I could never, ever, ever, ever understand how anyone with a modicum of awareness could be taken in by those obvious hucksters -- then again, people allegedly voted for Potato Joe and Cackling Ho, so I guess you shouldn't underestimate the ignorance and gullibility of some portion of the population.  How these two charlatans were able to build a tens of millions of dollar empire on the backs of poor people who coughed money they couldn't afford to support their "ministry."  That whole bunch (Falwell, Robertson, Swaggart, etc.) of evangelical phonies did more to damage the public perception of Christianity than anyone in history with the possible exception of the corrupt medieval popes.

This film chronicles the rise and fall of Tammy Faye (played by an unrecognizable Jessica Chastain) and her evangelist husband Jim (played by a former Spiderman).  Chastain does an admirable job of channeling the faux naivete of Tammy but the film isn't nearly, nearly hard enough on her.  It portrays her in a more flattering light than she deserves.  Forgettable Spiderman is far less convincing as skeevy Jim. He doesn't radiate nearly enough of the vulgar oiliness the real-life Bakker oozed.

This film also glosses over much of the story, never getting deep enough into their real lives. It doesn't provide any truths, it only airs the questions and leaves them unanswered.   Was Bakker a closet homosexual? The movie doesn't give a definitive answer.  Everything it showed could have been done better simply by airing newsreel footage.

Tammy Faye was a freakshow.  I understand that she somehow became a gay icon (perhaps because she looked like a drag queen?) and that this film was heavily influenced by that adoring sect. Still, it should have given a more honest portrayal of who she really was.  In that, it failed miserably.  Great makeup, flimsy story.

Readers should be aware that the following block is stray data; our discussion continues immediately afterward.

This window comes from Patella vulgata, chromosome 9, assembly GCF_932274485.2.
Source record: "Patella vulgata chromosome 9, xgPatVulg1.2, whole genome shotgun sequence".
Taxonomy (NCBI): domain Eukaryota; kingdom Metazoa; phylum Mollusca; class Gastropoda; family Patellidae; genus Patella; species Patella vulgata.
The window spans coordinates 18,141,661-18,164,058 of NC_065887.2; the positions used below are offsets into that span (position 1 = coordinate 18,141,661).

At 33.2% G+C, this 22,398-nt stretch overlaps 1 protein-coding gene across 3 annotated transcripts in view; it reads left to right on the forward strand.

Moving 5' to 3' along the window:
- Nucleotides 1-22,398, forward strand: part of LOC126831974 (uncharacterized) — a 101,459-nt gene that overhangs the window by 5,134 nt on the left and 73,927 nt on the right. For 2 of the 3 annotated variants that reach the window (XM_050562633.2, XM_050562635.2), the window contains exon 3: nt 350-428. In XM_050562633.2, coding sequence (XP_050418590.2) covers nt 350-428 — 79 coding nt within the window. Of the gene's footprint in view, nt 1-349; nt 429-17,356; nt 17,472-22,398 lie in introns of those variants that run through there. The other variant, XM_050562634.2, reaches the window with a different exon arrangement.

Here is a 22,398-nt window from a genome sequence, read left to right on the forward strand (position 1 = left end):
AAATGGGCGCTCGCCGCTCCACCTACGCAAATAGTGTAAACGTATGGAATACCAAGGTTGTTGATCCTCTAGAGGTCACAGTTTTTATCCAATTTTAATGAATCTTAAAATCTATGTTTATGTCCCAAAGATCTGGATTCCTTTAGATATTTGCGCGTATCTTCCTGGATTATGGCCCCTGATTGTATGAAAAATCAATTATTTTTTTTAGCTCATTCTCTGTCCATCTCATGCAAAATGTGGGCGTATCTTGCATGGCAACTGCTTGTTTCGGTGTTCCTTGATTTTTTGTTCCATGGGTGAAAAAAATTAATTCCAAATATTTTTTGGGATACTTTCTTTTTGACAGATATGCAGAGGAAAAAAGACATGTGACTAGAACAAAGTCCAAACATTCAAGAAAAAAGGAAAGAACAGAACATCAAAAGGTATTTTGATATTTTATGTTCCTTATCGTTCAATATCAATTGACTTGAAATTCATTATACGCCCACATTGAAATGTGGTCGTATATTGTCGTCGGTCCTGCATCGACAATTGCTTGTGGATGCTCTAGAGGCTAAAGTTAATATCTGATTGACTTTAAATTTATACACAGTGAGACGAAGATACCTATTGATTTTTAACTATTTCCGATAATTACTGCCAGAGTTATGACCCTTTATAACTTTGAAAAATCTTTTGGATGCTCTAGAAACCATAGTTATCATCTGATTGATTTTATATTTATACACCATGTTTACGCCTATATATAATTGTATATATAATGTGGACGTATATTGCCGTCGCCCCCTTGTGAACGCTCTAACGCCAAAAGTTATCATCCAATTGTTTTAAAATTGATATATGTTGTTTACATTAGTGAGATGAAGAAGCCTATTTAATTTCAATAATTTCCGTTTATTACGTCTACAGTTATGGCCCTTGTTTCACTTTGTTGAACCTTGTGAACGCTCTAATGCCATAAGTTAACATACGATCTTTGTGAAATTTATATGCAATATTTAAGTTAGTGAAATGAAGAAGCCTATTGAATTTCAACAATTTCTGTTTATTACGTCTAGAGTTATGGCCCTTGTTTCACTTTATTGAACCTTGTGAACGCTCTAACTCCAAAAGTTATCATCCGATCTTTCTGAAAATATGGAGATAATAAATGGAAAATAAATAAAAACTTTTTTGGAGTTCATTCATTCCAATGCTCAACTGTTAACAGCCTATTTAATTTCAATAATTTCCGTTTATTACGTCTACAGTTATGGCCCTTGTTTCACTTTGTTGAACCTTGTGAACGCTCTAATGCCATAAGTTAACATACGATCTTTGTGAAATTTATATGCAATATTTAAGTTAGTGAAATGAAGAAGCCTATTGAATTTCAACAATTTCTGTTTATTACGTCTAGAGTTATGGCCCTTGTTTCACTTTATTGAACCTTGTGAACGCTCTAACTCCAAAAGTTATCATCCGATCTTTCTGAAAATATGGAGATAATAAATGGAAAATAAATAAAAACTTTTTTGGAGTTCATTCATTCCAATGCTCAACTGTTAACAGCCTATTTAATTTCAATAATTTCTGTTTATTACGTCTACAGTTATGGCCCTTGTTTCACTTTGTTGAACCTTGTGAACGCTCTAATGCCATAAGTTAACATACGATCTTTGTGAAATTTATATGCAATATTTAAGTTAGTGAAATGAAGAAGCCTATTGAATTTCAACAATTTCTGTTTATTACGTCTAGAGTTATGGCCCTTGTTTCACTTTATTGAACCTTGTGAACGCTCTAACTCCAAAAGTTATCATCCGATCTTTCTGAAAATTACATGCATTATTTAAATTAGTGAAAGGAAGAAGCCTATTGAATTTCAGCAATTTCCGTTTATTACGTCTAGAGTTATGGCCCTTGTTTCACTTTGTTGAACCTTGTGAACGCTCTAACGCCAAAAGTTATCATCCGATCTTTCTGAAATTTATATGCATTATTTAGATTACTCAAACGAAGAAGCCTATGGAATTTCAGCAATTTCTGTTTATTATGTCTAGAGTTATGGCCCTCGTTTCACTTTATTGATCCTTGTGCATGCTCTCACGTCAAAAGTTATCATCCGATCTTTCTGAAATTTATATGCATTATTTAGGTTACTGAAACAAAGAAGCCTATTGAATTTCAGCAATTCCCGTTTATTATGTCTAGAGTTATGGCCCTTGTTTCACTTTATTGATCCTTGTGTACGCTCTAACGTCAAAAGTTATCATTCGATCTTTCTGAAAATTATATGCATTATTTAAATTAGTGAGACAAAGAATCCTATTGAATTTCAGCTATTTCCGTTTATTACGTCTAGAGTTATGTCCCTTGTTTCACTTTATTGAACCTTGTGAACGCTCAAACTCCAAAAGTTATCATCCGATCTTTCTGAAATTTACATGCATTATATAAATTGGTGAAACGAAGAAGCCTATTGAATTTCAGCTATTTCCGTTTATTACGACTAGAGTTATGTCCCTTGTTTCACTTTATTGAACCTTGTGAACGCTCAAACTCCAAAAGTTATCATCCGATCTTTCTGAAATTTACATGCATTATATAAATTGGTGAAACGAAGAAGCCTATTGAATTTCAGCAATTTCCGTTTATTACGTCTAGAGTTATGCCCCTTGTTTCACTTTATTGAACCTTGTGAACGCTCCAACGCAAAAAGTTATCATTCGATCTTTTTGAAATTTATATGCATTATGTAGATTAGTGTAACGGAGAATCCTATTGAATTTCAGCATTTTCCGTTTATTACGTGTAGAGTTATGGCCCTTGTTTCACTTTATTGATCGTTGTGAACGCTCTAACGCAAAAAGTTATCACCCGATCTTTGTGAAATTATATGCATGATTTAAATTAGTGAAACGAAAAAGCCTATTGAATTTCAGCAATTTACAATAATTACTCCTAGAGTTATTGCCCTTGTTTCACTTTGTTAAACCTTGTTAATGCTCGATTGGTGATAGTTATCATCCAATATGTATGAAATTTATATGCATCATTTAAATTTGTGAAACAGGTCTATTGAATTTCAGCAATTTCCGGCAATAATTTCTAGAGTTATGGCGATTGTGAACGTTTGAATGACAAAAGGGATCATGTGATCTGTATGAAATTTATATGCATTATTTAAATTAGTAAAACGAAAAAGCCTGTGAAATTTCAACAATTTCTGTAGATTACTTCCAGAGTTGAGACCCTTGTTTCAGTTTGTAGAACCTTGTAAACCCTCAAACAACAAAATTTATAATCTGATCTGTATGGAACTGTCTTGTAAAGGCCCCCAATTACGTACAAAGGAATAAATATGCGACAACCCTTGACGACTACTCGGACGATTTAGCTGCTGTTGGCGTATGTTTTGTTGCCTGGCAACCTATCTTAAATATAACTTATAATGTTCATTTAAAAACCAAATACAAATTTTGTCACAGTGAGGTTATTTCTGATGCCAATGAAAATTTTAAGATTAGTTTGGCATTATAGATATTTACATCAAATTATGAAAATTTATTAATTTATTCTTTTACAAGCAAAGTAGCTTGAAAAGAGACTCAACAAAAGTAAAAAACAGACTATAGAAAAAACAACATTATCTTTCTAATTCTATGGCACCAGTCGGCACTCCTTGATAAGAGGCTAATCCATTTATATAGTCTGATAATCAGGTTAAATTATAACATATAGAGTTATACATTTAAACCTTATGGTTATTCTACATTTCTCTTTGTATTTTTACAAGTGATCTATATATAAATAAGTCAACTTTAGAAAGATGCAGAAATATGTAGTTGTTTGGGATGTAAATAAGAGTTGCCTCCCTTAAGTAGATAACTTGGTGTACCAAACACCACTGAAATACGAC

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Kaos

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Re: Kaos' way behind movie reviews
« Reply #3199 on: February 27, 2022, 11:06:42 AM »
Free Guy

About what I expected from the trailers. 

Video game minor character breaks out of doing the same exact loop every day and shakes up the game.  Ryan Reynolds attempts to escape being Deadpool by being a  subdued, much less profane, blue-shirt wearing version of Deadpool.  The thing is, though, Reynolds does that act so effortlessly that makes an easy watch. 

The movie didn't change the world. It didn't speak anyone's truth. It didn't have some great deeper meaning. It just told a relatively entertaining story in a reasonably fun way.  That was appreciated. 

The heroine of the film - Millie - was played by Jodie Cormer of Killing Eve who somehow magically vacillated between kind of hot and well, maybe not.  I liked her, though.

It was a sweet, simple story of finding your heart in the both real life and virtual reality. It's not something I'm putting on my shelf to watch over and over, but it was an enjoyable watch once. 
« Last Edit: February 27, 2022, 11:34:18 AM by Kaos »